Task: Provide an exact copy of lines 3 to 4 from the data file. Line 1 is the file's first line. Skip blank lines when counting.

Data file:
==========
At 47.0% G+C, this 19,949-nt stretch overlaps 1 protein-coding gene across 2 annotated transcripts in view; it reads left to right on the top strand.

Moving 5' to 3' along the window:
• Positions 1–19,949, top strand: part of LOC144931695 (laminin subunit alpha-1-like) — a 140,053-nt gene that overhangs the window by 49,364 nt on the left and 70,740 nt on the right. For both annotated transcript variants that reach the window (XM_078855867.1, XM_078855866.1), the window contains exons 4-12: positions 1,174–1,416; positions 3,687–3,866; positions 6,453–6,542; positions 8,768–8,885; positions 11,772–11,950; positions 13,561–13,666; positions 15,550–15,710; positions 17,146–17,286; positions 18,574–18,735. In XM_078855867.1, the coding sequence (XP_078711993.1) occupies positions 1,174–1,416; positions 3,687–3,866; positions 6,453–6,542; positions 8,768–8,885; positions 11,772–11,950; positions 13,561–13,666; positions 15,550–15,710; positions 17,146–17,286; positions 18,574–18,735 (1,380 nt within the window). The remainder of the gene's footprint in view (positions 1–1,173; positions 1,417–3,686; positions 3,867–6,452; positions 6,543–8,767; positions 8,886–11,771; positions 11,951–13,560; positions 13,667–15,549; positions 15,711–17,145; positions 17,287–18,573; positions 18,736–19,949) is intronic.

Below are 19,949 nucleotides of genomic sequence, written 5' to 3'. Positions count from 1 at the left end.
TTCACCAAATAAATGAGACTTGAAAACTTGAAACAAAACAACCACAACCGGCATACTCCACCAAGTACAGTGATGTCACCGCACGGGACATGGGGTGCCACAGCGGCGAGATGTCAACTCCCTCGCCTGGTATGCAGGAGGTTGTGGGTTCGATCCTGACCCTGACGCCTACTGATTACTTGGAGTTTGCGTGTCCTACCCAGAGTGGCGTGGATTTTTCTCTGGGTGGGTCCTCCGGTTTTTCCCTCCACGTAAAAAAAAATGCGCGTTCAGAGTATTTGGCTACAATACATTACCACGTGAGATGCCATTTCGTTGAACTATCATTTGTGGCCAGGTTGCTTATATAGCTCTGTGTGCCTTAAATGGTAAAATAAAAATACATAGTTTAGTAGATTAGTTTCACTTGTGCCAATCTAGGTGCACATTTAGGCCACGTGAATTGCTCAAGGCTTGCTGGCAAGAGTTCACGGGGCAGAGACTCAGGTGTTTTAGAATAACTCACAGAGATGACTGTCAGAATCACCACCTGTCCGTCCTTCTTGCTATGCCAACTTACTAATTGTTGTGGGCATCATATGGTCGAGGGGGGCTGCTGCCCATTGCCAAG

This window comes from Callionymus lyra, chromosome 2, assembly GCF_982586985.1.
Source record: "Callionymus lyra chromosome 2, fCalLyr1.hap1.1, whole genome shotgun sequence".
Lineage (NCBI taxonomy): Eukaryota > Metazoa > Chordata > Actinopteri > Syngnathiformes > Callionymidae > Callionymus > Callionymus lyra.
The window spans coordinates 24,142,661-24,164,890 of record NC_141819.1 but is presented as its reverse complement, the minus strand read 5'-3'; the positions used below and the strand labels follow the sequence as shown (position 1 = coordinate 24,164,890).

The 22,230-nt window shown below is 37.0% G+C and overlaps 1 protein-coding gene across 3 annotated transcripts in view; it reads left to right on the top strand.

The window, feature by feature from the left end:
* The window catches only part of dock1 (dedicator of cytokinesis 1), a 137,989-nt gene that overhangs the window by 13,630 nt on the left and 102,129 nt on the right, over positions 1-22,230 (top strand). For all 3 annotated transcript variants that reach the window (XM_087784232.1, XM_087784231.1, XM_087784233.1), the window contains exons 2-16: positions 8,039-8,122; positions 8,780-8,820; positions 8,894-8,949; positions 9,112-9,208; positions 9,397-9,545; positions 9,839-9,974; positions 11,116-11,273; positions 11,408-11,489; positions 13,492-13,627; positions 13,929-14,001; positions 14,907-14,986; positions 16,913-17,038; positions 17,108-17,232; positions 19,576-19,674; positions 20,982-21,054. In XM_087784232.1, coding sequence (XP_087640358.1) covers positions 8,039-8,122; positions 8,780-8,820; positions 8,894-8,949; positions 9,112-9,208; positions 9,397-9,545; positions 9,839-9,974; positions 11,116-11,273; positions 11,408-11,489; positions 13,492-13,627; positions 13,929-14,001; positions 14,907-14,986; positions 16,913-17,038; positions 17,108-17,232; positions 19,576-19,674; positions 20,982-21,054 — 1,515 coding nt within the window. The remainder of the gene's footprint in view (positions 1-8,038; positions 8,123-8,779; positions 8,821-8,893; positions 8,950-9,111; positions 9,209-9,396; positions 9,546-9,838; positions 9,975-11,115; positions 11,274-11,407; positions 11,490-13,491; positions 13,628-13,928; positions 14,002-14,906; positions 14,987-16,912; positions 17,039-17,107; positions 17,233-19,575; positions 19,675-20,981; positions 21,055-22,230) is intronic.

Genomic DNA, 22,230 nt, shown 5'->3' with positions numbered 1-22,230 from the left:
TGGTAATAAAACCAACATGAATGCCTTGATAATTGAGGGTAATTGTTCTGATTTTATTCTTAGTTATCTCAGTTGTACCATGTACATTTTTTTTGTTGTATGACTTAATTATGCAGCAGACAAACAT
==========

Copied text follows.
• Positions 1–19,949, top strand: part of LOC144931695 (laminin subunit alpha-1-like) — a 140,053-nt gene that overhangs the window by 49,364 nt on the left and 70,740 nt on the right. For both annotated transcript variants that reach the window (XM_078855867.1, XM_078855866.1), the window contains exons 4-12: positions 1,174–1,416; positions 3,687–3,866; positions 6,453–6,542; positions 8,768–8,885; positions 11,772–11,950; positions 13,561–13,666; positions 15,550–15,710; positions 17,146–17,286; positions 18,574–18,735. In XM_078855867.1, the coding sequence (XP_078711993.1) occupies positions 1,174–1,416; positions 3,687–3,866; positions 6,453–6,542; positions 8,768–8,885; positions 11,772–11,950; positions 13,561–13,666; positions 15,550–15,710; positions 17,146–17,286; positions 18,574–18,735 (1,380 nt within the window). The remainder of the gene's footprint in view (positions 1–1,173; positions 1,417–3,686; positions 3,867–6,452; positions 6,543–8,767; positions 8,886–11,771; positions 11,951–13,560; positions 13,667–15,549; positions 15,711–17,145; positions 17,287–18,573; positions 18,736–19,949) is intronic.

Below are 19,949 nucleotides of genomic sequence, written 5' to 3'. Positions count from 1 at the left end.